“This is over now,” she said. “You will all
put your weapons down. You don’t want to face the consequences of continuing this fight.”

  The physical battle ended with minimal casualties on both sides, and with the power that the aces and the UN troops represented, Jayewardene quickly brought both sides to the negotiations table, though there were a few sporadic incidents with recalcitrant rebels or army squads, all quickly settled by ace intervention. Jayewardene led the talks, though it was Babel and Lohengrin who, each night before, consulted with Jayewardene as to what he needed to say, what concessions to ask for, and where there could be compromise and where there could not. They slowly, over the next week, brought the Fujimori delegation and the New Shining Path advocates together.

  The movement of a moth’s fluttering wings brought Babel back to the present. The creature that came to rest on the curtains of the open window was beautiful: a dark-winged apparition easily the size of one of Lohengrin’s hands, its wings swirling with multicolored whorls that looked like huge staring eyes. She knew what the moth was and what it represented, of course: their briefings had told them about the mysterious Messenger in Black, whose body could only appear in a whirling cloud of these moths, how he could hear and see what those individual insects observed, and how his prescient mind informed the rebel forces even if he himself never called himself the New Shining Path’s leader or took part in the fighting.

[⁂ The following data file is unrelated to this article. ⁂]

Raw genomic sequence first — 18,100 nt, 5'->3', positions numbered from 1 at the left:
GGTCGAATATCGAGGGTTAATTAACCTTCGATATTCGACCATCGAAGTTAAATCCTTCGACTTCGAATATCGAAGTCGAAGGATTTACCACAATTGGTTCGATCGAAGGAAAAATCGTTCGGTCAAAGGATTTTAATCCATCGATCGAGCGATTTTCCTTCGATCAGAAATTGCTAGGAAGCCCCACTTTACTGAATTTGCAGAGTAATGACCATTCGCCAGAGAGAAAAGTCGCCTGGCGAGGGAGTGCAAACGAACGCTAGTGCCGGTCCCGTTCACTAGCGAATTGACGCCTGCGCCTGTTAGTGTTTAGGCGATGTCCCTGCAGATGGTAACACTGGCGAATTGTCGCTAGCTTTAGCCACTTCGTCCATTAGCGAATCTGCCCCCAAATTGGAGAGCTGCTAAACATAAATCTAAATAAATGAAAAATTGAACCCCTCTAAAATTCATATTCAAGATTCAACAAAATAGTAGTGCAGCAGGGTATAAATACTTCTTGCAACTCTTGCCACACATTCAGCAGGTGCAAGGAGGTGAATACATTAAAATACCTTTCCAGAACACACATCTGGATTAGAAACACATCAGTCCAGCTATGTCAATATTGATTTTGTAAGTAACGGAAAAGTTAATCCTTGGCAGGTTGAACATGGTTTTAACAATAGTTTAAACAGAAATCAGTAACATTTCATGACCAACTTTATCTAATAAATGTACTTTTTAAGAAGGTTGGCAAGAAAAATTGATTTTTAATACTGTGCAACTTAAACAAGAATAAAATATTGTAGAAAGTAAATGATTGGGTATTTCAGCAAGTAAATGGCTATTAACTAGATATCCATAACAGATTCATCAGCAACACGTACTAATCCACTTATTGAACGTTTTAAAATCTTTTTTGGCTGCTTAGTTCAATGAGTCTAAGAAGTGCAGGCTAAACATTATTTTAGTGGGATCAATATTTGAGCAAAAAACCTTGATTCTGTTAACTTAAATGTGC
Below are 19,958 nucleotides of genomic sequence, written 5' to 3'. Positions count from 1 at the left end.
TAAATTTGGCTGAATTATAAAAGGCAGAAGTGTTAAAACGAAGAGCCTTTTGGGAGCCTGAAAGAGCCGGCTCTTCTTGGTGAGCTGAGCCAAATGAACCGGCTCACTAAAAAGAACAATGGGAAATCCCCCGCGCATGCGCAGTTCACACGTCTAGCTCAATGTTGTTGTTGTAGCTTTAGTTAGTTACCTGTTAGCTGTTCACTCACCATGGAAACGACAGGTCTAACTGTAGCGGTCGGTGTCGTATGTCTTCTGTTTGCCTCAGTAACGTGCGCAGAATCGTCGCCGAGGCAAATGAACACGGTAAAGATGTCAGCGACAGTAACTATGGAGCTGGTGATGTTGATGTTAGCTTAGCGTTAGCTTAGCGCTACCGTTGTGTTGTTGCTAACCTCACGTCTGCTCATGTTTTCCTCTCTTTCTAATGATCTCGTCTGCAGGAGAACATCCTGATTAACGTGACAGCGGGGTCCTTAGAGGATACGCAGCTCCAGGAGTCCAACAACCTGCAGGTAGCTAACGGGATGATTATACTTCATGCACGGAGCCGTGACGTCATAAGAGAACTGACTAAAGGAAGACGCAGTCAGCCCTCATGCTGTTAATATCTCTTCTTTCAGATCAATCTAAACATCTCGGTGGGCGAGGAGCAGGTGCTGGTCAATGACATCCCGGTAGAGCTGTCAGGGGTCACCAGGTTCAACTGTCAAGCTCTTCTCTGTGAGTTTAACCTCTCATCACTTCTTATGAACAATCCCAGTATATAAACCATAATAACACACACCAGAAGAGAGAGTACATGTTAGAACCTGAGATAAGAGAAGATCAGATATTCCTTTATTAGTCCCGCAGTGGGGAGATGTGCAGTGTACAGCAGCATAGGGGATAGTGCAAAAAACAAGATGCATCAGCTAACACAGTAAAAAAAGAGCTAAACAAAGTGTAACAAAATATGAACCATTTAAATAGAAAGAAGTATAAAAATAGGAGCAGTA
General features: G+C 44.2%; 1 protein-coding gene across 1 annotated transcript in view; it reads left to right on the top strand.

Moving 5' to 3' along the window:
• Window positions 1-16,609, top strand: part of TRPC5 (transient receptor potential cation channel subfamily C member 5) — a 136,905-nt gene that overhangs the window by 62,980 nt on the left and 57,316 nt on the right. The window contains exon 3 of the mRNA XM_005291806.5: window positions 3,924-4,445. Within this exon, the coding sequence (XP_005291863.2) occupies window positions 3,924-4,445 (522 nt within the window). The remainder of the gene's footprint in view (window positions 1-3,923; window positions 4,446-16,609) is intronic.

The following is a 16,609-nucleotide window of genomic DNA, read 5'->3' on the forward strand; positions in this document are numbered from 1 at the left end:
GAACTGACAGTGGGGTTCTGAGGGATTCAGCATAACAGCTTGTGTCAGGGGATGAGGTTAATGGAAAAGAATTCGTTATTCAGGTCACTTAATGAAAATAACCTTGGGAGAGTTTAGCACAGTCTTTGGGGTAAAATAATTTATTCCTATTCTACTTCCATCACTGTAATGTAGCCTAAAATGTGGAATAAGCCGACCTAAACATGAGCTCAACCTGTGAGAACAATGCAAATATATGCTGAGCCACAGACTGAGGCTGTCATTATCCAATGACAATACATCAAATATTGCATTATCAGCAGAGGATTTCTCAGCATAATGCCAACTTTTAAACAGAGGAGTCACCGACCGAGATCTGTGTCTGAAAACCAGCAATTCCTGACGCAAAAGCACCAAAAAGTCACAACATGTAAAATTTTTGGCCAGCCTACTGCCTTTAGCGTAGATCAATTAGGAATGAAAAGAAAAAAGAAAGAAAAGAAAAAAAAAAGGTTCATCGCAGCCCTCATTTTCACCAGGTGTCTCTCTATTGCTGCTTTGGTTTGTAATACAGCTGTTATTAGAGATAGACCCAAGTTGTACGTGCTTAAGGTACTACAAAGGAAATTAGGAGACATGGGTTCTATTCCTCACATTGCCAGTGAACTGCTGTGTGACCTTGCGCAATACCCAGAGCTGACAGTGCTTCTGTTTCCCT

Babel gave the moth a quick, wry smile. She shook the curtain and it rose and banked away as Babel closed and locked the window. She leaned back against Lohengrin once more. When his hands went to cup her breasts, she didn’t stop him, just turned so they were facing each other. She stared up into his face.

  “Not here,” she said. “Too many eyes—of all kinds—and cameras with long lenses.”

  Klaus grinned at her and touched his eye patch with a finger. “I only have one eye, and it’s looking at you.”

  She gave him a halfhearted, sad smile at that. “We have an early morning tomorrow, you know. It’s already late.”

  “Does that mean we can’t have an even later night, meine Liebe? After all, tomorrow’s just for show. As for our infestation of voyeur moths, we’ll just close all the curtains.”

  “You’re impossible.”

  “Nothing’s impossible. Not as far as I’m concerned.”

  “As long as we work together, you mean?” she asked him, and he gave a sniff of amusement.

  “As long as we’re working together, then,” he growled. “Yah.”

  She took his hand, smiling back to him, and led him to their bed.

  The moon had climbed well above Huayna Picchu before they went to sleep.

  Marcus Morgan slid out of the barn. Normally, he was smooth and powerful, propelled by serpentine muscle that began at his waist and stretched twenty feet to the tip of his brightly ringed tail. He cut an impressive figure, snake on his lower half, a well-muscled young African-American man from the torso up.

  He didn’t feel impressive now, though. He tried not to wince with the pain of moving, but he couldn’t help it. Getting shot was a bitch. He was hurt. Bad. He knew that now even if he hadn’t fully understood it in the chaos of the arena or in the exhilaration of fleeing from it. If he had to fight now he wasn’t sure he’d be any good; the rage that took him over in the arena was gone. He hoped fighting was behind him. Now he just needed to stay alive and get home. That was going to be hard enough.